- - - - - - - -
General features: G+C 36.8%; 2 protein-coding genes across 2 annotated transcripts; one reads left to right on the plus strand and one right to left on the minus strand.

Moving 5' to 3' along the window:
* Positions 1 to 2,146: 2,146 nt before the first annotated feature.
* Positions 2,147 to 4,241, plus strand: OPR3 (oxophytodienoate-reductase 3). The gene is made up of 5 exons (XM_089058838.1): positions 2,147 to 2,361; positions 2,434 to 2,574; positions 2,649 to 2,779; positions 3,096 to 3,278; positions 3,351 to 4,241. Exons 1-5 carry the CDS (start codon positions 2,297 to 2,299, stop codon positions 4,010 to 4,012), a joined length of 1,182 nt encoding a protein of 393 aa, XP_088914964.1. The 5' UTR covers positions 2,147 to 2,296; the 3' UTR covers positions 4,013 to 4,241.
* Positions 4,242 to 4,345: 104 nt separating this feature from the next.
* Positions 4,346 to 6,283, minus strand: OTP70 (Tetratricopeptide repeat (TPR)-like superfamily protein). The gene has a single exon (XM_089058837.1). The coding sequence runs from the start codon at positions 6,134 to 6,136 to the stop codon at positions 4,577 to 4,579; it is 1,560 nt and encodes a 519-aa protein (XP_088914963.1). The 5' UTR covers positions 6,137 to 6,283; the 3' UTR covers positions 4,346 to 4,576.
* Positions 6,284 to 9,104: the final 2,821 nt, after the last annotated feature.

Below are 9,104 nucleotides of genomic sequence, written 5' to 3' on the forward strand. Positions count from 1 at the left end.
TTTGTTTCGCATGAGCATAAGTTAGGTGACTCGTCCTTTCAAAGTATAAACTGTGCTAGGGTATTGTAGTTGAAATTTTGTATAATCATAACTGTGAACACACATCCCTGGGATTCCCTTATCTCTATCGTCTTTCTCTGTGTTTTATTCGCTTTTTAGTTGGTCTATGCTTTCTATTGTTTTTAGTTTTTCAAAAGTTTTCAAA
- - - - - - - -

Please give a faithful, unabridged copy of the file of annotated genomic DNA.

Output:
General features: G+C 36.8%; 2 protein-coding genes across 2 annotated transcripts; one reads left to right on the plus strand and one right to left on the minus strand.

Moving 5' to 3' along the window:
* Positions 1 to 2,146: 2,146 nt before the first annotated feature.
* Positions 2,147 to 4,241, plus strand: OPR3 (oxophytodienoate-reductase 3). The gene is made up of 5 exons (XM_089058838.1): positions 2,147 to 2,361; positions 2,434 to 2,574; positions 2,649 to 2,779; positions 3,096 to 3,278; positions 3,351 to 4,241. Exons 1-5 carry the CDS (start codon positions 2,297 to 2,299, stop codon positions 4,010 to 4,012), a joined length of 1,182 nt encoding a protein of 393 aa, XP_088914964.1. The 5' UTR covers positions 2,147 to 2,296; the 3' UTR covers positions 4,013 to 4,241.
* Positions 4,242 to 4,345: 104 nt separating this feature from the next.
* Positions 4,346 to 6,283, minus strand: OTP70 (Tetratricopeptide repeat (TPR)-like superfamily protein). The gene has a single exon (XM_089058837.1). The coding sequence runs from the start codon at positions 6,134 to 6,136 to the stop codon at positions 4,577 to 4,579; it is 1,560 nt and encodes a 519-aa protein (XP_088914963.1). The 5' UTR covers positions 6,137 to 6,283; the 3' UTR covers positions 4,346 to 4,576.
* Positions 6,284 to 9,104: the final 2,821 nt, after the last annotated feature.

Below are 9,104 nucleotides of genomic sequence, written 5' to 3' on the forward strand. Positions count from 1 at the left end.
TTTGTTTCGCATGAGCATAAGTTAGGTGACTCGTCCTTTCAAAGTATAAACTGTGCTAGGGTATTGTAGTTGAAATTTTGTATAATCATAACTGTGAACACACATCCCTGGGATTCCCTTATCTCTATCGTCTTTCTCTGTGTTTTATTCGCTTTTTAGTTGGTCTATGCTTTCTATTGTTTTTAGTTTTTCAAAAGTTTTCAAA